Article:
President Aliyev Says Azerbaijan Is Ready to Expand Military Ties with Pakistan
President Ilham Aliyev has said that Azerbaijan wants to continue and expand its military cooperation with Pakistan.
“We are already familiar with the products of Pakistan's defense industry,” President Aliyev said as part of a video meeting with a delegation led by Chairman Joint Chiefs of Staff Committee of the Islamic Republic of Pakistan General Nadeem Raza, on March 3.
“As you know, we have purchased military equipment from Pakistan and want to continue this process. At the same time, we are thinking about joint military exercises. We think this is the right time,” he added.
Ilham Aliyev further thanked Pakistan for the solidarity and support shown for Azerbaijan during the latest outbreak of war between Armenia and Azerbaijan that started on September 27. He said what Pakistan did was “an example of true brotherhood and friendship.” Pakistan is one of a few countries that does not have diplomatic relations with Armenia and has not officially recognized Armenia due to the occupation of Azerbaijani lands, according to the president.
“Our people are aware of this and we appreciate it very much. Azerbaijan, in turn, has always supported Pakistan on all other issues, including Kashmir,” Ilham Aliyev added.
The president also praised the trilateral political and defense cooperation between Azerbaijan, Turkey, and Pakistan, saying that “we will join our efforts to strengthen our positions and contribute to peace.”
Meanwhile, General Nadeem Raza also met with Azerbaijan’s Minister of Defense, Colonel General Zakir Hasanov on March 3. The Pakistani military official said that the specialists from his country are ready to get involved in the process of clearance of the liberated territories of mines and unexploded ordnance. The General also noted that there is a wide potential for elevating the military cooperation of the two countries to a “qualitatively new level.”
The meeting also focused on the main areas of military cooperation between the two countries, including the possibility of conducting joint military exercises with the involvement of various types of troops, including the Special Forces of the Azerbaijan Army and Pakistani Armed Forces.
Diplomatic relations between Baku and Islamabad were established in 1992. Pakistan was the second country, after Turkey, to recognize Azerbaijan’s independence, following the collapse of the USSR in 1991.
Pakistan has not recognized Armenia, which also became independent after the dissolution of the Soviet Union, due to the occupation of Azerbaijani lands. Pakistan also demands justice for the Khojaly genocide committed by Armenian forces in February 1992 against the Azerbaijanis.
During the 44-day war between Armenia and Azerbaijan, Pakistan’s Foreign Ministry Spokesman Zahid Hafeez Chaudhri described the Armenian aggression as “reprehensible and most unfortunate,” and denied “speculative and baseless” media reports claiming the Pakistan Army was fighting alongside Azerbaijani forces against Armenia in Azerbaijan’s Karabakh region.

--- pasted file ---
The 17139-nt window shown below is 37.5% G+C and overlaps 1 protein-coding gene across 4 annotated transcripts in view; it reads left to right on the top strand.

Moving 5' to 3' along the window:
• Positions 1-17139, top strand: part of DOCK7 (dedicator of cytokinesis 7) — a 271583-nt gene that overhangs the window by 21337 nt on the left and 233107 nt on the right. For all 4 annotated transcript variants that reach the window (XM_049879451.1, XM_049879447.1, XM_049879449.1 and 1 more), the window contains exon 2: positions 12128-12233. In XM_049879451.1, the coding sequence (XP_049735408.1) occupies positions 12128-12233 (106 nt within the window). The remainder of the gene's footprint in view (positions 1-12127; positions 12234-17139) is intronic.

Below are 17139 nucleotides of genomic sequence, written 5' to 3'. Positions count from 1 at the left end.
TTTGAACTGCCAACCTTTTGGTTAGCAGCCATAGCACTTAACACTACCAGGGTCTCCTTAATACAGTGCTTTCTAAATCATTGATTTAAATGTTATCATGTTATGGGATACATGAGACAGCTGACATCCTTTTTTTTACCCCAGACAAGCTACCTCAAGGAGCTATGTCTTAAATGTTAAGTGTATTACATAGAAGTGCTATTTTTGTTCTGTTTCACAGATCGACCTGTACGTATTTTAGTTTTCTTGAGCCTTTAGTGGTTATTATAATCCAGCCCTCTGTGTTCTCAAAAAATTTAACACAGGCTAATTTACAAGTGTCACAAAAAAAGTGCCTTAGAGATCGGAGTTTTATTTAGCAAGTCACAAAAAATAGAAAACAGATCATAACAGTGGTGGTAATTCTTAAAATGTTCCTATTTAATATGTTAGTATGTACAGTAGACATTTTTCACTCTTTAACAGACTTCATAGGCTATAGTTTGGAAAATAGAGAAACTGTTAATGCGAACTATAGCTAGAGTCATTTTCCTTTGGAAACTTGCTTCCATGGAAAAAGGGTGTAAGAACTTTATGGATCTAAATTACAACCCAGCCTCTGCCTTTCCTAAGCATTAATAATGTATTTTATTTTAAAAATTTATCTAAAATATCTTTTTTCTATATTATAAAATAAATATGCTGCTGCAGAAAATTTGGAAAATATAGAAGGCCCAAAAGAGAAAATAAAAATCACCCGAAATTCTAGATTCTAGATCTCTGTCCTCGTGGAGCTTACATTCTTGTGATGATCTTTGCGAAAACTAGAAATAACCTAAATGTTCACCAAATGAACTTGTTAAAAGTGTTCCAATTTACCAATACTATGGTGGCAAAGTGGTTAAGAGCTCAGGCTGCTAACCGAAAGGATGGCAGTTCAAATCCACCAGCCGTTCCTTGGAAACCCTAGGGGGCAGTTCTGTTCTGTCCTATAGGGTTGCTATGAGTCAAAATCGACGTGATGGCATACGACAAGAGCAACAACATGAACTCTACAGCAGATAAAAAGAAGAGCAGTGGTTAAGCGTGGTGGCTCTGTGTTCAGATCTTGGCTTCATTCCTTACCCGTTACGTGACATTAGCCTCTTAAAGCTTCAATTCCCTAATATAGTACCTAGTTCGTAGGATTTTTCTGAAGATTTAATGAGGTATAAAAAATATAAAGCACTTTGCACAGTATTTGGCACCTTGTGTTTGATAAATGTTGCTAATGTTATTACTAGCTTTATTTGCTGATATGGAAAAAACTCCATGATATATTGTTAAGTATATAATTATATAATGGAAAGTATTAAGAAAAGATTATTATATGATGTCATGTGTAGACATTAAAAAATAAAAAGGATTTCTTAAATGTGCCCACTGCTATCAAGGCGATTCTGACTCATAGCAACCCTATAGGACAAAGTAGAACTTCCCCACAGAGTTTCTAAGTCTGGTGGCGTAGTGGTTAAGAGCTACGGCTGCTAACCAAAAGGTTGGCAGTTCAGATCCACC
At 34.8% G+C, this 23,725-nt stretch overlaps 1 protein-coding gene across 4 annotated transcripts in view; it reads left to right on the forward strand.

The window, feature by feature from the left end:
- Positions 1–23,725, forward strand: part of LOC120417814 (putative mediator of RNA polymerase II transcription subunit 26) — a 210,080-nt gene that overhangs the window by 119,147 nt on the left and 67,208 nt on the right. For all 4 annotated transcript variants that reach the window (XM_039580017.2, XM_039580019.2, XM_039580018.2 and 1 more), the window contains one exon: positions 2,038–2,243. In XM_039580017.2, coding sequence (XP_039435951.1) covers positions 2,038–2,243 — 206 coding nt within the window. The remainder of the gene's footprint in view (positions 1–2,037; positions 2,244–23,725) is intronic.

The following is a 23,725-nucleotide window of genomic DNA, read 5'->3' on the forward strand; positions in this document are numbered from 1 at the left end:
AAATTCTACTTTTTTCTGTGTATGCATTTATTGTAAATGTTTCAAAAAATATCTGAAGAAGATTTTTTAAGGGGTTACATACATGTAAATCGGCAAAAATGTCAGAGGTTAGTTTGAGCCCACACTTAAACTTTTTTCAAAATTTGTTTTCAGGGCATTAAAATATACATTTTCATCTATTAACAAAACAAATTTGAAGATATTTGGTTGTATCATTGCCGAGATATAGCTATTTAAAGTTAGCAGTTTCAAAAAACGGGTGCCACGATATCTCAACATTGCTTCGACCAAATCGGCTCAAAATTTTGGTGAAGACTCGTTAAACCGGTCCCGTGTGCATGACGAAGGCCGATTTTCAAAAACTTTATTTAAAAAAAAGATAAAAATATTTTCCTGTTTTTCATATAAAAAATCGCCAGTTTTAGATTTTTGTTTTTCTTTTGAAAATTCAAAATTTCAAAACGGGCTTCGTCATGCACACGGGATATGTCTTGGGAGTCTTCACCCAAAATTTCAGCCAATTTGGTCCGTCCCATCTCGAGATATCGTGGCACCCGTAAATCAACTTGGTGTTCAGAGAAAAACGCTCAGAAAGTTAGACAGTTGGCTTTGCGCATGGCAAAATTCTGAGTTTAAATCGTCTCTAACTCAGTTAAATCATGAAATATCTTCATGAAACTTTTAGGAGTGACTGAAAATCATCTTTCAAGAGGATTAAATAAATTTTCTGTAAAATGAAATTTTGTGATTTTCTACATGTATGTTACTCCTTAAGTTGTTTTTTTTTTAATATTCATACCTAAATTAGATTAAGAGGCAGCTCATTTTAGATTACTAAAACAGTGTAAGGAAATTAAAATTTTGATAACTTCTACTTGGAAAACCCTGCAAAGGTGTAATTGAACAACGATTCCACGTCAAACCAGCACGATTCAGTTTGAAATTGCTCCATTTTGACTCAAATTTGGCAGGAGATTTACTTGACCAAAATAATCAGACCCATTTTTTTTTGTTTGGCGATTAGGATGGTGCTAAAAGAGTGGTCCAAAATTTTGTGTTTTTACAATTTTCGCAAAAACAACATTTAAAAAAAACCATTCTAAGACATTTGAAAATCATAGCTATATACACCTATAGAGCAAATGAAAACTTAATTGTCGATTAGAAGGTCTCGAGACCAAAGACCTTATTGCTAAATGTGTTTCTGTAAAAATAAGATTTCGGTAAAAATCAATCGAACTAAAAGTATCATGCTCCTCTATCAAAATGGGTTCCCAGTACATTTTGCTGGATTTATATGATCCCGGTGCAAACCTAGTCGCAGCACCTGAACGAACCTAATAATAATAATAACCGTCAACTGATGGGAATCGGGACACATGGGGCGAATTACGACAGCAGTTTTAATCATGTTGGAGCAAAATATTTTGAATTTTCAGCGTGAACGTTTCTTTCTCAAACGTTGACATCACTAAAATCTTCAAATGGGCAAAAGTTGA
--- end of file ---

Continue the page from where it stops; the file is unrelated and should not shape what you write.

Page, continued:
On October 10, General Nadeem Raza said in a meeting with Azerbaijan’s Ambassador to Pakistan Ali Alizada that Pakistan Armed Forces fully support Azerbaijan’s position over its Nagorno-Karabakh region, which is “in line with the several unanimously adopted United Nations Security Council resolutions.”
The two countries are considered to be strategic partners, and their security and defense cooperation, especially in the spheres of fighter aircrafts are being expanded. Over the past decade, Pakistani military experts trained about a hundred Azerbaijani military units.
Armenia and Azerbaijan were locked into a decades-old conflict over the Nagorno-Karabakh (Daghlig Garabagh) region, which is an internationally recognized territory of Azerbaijan. Following the Soviet Union’s dissolution in 1991, Armenia launched a military campaign against Azerbaijan that lasted until a ceasefire deal was reached in 1994. By that time, Armenia occupied 20 percent of Azerbaijan’s internationally recognized territories including the Nagorno-Karabakh region and seven surrounding districts. Over 30,000 ethnic Azerbaijanis were killed and one million were expelled from those lands in a brutal ethnic cleansing policy carried out by Armenia. Although the UN Security Council adopted four resolutions in 1993 demanding the immediate withdrawal of the occupying forces from the Azerbaijani lands and the return of internally displaced Azerbaijanis to their native lands, Armenia failed to comply with all four legally binding documents.
The latest outbreak of war in the region started on September 27 last year after Armenia’s forces deployed in the occupied Azerbaijani lands shelled military positions and civilian settlements of Azerbaijan. The attacks triggered the Azerbaijani forces to take immediate counter-offensive measures for pushing back the assault. The war ended in a tripartite ceasefire statement signed on November 10 by Armenia, Azerbaijan, and Russia. By this time, Azerbaijani forces liberated more than 300 settlements, including the cities of Jabrayil, Fuzuli, Zangilan, Gubadli, and Shusha, from nearly 30-year-long illegal Armenian occupation. Armenia also returned the occupied Aghdam, Kalbajar, and Lachin districts to Azerbaijan by December 1 as part of the obligations it took under the ceasefire deal.
Currently, a Russian contingent of 1,960 peacekeepers oversees the peace and adherence to the ceasefire agreement in Azerbaijan’s Nagorno-Karabakh region and the 5km-wide Lachin corridor.